Solar power has the potential to meet a significant amount of Scotland’s energy needs, whether by installing photovoltaic (PV) panels on roofs or constructing solar farms. According to the Scottish Government there is enough capacity in Scotland to power the equivalent of over 50,000 homes, and solar PV can also play an important role in local energy schemes in remote rural or island locations.

We’ve been tasked with providing data on realistic solar power output to the Scottish Government for use in their existing energy system models – including the Scottish Electricity Dispatch Model (SEDM) and the Scottish TIMES model. These models are used by members of the Energy Team to test possible routes to de-carbonising the energy supply and make sure that it is possible to keep the lights on without further damaging the climate. Our solar dataset will extend the capability of both models to include solar PV. As the electricity network in Scotland is fully integrated with that of England and Wales, we need to provide data for the whole of the island of Great Britain (GB).

Two different inputs are required for the energy models: available solar resource and existing installed capacity. This blog post looks at some of our findings from gathering data on the second of these, and how solar resource is currently distributed around Great Britain and Scotland.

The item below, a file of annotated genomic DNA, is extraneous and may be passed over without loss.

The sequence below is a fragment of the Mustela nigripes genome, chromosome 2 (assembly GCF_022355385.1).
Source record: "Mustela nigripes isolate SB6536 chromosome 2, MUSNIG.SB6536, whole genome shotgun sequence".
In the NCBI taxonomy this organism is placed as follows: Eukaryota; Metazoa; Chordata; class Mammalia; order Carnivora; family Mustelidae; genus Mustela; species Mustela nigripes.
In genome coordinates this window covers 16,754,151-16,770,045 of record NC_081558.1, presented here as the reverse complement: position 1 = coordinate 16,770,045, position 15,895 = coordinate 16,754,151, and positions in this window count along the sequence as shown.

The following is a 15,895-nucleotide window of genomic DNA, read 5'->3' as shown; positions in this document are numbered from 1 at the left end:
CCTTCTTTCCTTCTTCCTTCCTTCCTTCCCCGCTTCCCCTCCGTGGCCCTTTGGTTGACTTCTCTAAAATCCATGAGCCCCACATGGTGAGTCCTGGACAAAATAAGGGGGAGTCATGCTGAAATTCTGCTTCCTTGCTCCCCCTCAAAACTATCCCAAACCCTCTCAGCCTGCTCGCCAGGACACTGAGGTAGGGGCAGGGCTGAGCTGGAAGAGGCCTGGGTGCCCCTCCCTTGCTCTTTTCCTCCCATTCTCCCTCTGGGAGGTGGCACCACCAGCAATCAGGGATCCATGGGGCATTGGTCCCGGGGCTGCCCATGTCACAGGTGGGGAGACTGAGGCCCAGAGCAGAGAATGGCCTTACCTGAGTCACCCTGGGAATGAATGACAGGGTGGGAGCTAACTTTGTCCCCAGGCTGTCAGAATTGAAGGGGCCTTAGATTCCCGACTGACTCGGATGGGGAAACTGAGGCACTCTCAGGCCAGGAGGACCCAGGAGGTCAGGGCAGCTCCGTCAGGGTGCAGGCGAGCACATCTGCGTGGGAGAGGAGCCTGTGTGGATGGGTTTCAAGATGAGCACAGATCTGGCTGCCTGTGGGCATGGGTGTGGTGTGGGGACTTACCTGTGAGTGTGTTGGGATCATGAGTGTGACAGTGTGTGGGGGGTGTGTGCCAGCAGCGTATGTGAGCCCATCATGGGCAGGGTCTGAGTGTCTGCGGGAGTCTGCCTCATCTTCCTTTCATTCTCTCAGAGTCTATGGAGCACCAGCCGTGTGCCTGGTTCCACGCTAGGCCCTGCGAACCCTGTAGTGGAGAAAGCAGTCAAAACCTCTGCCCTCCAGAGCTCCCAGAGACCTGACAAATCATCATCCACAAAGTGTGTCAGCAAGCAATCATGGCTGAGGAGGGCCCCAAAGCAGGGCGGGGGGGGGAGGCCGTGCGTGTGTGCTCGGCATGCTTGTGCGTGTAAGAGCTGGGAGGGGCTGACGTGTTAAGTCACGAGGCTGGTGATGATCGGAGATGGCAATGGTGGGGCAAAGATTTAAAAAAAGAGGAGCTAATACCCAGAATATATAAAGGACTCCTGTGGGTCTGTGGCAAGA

What we did

The solar power dataset needs information on the location, type and capacity (power rating) of the existing installed capacity across Great Britain. We gathered data from information published by the UK government on solar installations that are in the Feed-in Tariff scheme, and those that had applied for planning permission. We only included installations completed by the end of 2016.

We then processed this data to find the location (identified by postcode district) of each installation and remove any duplicates. Installation types were summarised to three: domestic installations (which are usually roof mounted), roof-mounted commercial installations, and ground-mounted commercial installations or solar farms.

Our findings so far

Figure 1 shows the distribution of existing installed capacity of solar photovoltaics across Great Britain for each postcode district (normalised by area). It can be seen that there is some solar installed in almost every part of the country, but most existing PV is in central and southern England.

Breaking down the installed capacity by installation type (Figure 2) shows that most of the existing installed capacity in England is solar farms (ground-mounted commercial installations) installed across rural areas, while the roof-mounted domestic and commercial installations are concentrated around urban centres. It is worth noting, though, that the images show the installations for each postcode district, and the sizes of each postcode district are much smaller in urban areas, so the installed capacity here may look lower than it actually is.







Focussing in on Scotland, Figure 3 shows that the existing installed capacity is concentrated in the central belt and east coast. In the breakdown (Figure 4) we can see that this is because most of the installed capacity is domestic installations, which tend to be concentrated in the more densely populated areas. There are currently only a handful of solar farms in Scotland (Figure 4c). One of the purposes of this project will be to identify locations in Scotland where it may be worthwhile to increase the installed solar capacity.



Camilla Thomson works at the School of Engineering, Institute for Energy Systems, University of Edinburgh. This project was a ClimateXChange funded fellowship.